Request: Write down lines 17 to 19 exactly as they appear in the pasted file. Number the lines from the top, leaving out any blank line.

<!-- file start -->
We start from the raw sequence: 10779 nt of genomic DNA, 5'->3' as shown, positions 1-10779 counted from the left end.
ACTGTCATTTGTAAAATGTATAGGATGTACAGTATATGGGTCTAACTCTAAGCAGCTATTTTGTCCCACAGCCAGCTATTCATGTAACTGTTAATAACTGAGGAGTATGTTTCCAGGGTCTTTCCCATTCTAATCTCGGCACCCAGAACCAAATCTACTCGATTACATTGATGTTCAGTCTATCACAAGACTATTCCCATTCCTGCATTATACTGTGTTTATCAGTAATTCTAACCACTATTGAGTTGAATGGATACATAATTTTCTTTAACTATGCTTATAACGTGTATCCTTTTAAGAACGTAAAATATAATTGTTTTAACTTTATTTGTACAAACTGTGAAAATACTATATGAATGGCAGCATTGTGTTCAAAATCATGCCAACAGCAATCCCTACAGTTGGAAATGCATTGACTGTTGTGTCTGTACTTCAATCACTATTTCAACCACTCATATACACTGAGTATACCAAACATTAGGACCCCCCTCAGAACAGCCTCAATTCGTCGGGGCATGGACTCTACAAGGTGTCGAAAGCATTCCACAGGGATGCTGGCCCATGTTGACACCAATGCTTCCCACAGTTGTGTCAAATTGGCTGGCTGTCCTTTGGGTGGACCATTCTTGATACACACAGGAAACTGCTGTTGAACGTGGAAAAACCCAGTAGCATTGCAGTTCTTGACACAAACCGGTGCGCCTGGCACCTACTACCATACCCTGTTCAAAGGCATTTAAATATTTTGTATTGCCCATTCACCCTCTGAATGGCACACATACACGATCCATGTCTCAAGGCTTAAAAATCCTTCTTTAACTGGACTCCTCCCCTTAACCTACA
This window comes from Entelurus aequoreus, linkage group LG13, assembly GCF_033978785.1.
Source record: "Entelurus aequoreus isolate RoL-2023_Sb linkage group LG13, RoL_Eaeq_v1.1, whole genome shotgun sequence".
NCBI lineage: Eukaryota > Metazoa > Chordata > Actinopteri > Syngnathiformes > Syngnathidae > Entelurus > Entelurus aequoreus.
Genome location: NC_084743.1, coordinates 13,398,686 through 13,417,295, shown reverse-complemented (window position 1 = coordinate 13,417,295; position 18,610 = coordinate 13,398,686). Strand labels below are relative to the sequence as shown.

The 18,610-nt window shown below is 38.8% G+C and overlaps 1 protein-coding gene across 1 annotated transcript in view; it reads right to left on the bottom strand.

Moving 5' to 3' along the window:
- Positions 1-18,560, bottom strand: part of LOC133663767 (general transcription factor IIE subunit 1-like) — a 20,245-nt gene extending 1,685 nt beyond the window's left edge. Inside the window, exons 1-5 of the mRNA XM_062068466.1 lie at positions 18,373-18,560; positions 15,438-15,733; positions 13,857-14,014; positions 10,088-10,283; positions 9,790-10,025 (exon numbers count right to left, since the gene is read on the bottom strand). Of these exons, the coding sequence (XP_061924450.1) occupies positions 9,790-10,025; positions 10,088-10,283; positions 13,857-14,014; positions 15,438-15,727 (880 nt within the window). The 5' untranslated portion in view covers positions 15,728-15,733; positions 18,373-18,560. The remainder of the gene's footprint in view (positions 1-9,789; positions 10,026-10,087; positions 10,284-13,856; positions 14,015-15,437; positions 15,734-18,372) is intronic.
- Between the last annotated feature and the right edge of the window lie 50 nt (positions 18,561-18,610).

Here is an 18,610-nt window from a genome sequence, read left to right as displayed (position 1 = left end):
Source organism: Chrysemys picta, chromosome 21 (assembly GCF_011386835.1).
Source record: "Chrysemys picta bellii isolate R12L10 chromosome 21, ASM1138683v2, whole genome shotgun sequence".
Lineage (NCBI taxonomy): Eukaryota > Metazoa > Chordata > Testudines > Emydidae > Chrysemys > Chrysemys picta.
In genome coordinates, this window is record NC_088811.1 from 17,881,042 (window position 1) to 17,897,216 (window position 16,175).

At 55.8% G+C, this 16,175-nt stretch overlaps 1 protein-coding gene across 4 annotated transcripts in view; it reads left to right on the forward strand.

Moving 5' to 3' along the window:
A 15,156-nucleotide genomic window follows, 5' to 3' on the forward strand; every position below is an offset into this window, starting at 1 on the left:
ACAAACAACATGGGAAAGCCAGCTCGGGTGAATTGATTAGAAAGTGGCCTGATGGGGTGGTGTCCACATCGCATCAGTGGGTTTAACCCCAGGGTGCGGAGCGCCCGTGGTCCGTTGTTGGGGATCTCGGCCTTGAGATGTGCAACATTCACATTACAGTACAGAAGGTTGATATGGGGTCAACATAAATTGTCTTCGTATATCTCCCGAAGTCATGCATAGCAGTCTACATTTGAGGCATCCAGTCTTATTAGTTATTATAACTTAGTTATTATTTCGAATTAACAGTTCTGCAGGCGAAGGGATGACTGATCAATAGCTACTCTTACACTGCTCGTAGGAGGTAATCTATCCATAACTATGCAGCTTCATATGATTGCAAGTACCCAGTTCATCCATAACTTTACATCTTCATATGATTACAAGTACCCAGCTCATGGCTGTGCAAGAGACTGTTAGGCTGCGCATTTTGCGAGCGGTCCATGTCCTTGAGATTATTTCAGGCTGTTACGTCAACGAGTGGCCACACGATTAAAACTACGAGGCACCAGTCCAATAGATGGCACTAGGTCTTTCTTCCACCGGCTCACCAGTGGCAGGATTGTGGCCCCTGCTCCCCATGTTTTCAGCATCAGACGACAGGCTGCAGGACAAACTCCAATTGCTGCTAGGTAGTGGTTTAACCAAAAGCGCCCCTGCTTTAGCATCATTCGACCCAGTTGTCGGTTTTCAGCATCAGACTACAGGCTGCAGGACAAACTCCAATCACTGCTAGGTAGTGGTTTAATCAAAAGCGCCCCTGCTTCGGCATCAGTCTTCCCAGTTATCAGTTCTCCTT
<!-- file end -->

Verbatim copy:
Moving 5' to 3' along the window:
A 15,156-nucleotide genomic window follows, 5' to 3' on the forward strand; every position below is an offset into this window, starting at 1 on the left:
ACAAACAACATGGGAAAGCCAGCTCGGGTGAATTGATTAGAAAGTGGCCTGATGGGGTGGTGTCCACATCGCATCAGTGGGTTTAACCCCAGGGTGCGGAGCGCCCGTGGTCCGTTGTTGGGGATCTCGGCCTTGAGATGTGCAACATTCACATTACAGTACAGAAGGTTGATATGGGGTCAACATAAATTGTCTTCGTATATCTCCCGAAGTCATGCATAGCAGTCTACATTTGAGGCATCCAGTCTTATTAGTTATTATAACTTAGTTATTATTTCGAATTAACAGTTCTGCAGGCGAAGGGATGACTGATCAATAGCTACTCTTACACTGCTCGTAGGAGGTAATCTATCCATAACTATGCAGCTTCATATGATTGCAAGTACCCAGTTCATCCATAACTTTACATCTTCATATGATTACAAGTACCCAGCTCATGGCTGTGCAAGAGACTGTTAGGCTGCGCATTTTGCGAGCGGTCCATGTCCTTGAGATTATTTCAGGCTGTTACGTCAACGAGTGGCCACACGATTAAAACTACGAGGCACCAGTCCAATAGATGGCACTAGGTCTTTCTTCCACCGGCTCACCAGTGGCAGGATTGTGGCCCCTGCTCCCCATGTTTTCAGCATCAGACGACAGGCTGCAGGACAAACTCCAATTGCTGCTAGGTAGTGGTTTAACCAAAAGCGCCCCTGCTTTAGCATCATTCGACCCAGTTGTCGGTTTTCAGCATCAGACTACAGGCTGCAGGACAAACTCCAATCACTGCTAGGTAGTGGTTTAATCAAAAGCGCCCCTGCTTCGGCATCAGTCTTCCCAGTTATCAGTTCTCCTT